4. Funding is directed to schools not to parents. Five provinces offer partial funding to qualifying independent schools. In those provinces the funding, allocated on a per-student basis, is directed to the schools and not to the parents. In other words, the funding is not a voucher given to parents to pay for their children’s education, but a voucher given directly to the school that enrolls the students. Funding does not directly vary by household income or by student need (with the exception of a handful of designated special education independent schools).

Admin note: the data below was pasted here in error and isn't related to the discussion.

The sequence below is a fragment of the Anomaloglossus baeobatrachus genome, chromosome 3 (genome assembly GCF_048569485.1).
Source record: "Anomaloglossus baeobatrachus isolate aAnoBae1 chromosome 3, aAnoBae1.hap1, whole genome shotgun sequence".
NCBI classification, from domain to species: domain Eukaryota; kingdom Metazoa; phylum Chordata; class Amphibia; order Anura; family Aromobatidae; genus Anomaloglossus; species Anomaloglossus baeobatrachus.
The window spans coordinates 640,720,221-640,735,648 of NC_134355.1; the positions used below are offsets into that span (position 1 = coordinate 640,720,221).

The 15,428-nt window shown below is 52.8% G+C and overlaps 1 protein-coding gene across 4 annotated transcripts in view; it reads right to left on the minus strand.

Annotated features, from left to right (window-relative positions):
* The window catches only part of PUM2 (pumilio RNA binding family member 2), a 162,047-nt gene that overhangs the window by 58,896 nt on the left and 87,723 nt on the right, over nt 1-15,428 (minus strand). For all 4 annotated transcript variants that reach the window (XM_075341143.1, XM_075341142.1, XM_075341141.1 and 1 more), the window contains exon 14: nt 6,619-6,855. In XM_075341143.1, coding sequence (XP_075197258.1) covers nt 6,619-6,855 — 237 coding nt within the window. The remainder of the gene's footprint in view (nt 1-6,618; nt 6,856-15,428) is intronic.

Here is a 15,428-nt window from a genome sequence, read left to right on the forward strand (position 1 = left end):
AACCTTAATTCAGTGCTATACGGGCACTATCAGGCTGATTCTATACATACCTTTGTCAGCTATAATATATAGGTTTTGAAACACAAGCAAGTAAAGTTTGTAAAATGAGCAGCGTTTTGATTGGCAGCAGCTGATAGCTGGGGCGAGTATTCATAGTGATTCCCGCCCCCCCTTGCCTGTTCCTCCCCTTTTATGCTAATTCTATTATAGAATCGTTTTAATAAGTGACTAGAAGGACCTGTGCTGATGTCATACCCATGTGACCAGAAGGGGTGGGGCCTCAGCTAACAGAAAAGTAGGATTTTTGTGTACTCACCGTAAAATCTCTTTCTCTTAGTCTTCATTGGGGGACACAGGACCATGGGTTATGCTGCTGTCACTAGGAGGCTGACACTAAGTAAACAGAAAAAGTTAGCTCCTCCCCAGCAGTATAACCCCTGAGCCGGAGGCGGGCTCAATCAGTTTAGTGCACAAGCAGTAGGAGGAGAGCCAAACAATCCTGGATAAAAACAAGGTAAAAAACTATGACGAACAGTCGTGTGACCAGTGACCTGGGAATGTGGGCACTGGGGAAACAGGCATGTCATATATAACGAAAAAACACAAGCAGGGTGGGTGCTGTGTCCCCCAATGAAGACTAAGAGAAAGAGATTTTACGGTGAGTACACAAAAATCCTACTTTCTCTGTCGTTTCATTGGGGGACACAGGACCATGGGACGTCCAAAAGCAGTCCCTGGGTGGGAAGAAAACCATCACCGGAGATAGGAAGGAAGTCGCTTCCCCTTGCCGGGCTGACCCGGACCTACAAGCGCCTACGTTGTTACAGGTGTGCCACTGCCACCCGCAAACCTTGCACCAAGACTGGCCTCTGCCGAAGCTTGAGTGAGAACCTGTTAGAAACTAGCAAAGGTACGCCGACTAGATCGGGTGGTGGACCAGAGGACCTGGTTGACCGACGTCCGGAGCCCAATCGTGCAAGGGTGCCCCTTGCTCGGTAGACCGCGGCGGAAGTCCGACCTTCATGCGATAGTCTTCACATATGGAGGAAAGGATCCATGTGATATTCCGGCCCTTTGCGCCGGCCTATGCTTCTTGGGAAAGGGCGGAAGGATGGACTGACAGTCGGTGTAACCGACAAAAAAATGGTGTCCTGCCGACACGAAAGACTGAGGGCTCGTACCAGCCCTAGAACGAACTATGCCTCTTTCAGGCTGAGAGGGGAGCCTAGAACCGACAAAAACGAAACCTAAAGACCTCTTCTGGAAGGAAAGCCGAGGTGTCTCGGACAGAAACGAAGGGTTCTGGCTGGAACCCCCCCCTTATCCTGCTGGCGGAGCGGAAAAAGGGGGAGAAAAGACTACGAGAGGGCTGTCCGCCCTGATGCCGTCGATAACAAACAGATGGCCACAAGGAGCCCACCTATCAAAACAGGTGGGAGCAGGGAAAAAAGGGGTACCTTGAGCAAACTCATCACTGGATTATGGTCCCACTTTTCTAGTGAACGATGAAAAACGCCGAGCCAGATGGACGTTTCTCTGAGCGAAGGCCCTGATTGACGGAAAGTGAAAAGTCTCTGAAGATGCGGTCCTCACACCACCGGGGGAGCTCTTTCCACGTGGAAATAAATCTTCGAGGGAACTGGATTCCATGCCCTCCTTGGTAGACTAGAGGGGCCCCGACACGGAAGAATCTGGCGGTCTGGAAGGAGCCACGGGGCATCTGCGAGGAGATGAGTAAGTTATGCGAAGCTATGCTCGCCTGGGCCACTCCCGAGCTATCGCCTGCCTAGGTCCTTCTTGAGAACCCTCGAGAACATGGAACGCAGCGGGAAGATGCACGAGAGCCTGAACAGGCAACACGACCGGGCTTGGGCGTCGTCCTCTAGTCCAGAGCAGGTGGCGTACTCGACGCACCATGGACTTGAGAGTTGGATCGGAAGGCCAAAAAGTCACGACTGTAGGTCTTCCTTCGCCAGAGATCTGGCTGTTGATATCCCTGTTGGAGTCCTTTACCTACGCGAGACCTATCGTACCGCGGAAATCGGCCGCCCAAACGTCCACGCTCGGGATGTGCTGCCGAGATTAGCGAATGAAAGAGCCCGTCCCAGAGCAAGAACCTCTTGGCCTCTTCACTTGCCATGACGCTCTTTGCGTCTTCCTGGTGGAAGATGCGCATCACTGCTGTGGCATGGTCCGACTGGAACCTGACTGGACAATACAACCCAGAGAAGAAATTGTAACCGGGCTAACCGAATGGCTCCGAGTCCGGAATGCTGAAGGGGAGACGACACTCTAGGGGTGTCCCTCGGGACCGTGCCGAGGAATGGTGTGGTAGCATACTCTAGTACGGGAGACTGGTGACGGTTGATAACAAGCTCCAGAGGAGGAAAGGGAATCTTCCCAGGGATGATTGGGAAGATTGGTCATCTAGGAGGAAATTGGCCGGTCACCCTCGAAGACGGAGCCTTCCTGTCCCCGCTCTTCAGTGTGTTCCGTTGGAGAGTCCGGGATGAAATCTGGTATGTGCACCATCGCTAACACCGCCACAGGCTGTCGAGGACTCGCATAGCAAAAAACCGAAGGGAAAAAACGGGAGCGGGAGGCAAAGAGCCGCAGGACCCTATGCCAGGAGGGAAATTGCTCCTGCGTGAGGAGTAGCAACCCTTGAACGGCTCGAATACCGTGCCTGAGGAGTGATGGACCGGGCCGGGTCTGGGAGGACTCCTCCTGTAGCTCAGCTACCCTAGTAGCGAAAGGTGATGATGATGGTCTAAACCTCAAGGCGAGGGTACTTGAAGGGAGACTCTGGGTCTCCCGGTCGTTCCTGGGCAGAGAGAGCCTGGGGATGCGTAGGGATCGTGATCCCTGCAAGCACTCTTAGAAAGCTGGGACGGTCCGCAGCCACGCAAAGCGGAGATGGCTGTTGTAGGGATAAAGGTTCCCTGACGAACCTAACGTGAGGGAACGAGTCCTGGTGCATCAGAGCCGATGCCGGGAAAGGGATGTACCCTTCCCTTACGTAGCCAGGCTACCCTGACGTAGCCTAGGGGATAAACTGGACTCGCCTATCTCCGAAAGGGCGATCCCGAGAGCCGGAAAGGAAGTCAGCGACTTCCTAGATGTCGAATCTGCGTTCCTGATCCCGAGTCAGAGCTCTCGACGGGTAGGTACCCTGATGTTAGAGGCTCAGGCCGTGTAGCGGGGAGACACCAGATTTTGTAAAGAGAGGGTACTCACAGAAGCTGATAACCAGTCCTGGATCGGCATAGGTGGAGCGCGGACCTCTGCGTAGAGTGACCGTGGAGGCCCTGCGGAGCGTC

As school choice continues to attract increasing attention in Canada and across the world, this analysis provides a valuable at-a-glance overview of the regulation and funding of independent schooling in Canada. By linking the analysis to key benchmarks in the operation, funding, and accountability of independent schools in each province, variations in the regulatory regime in each province are clearly identified.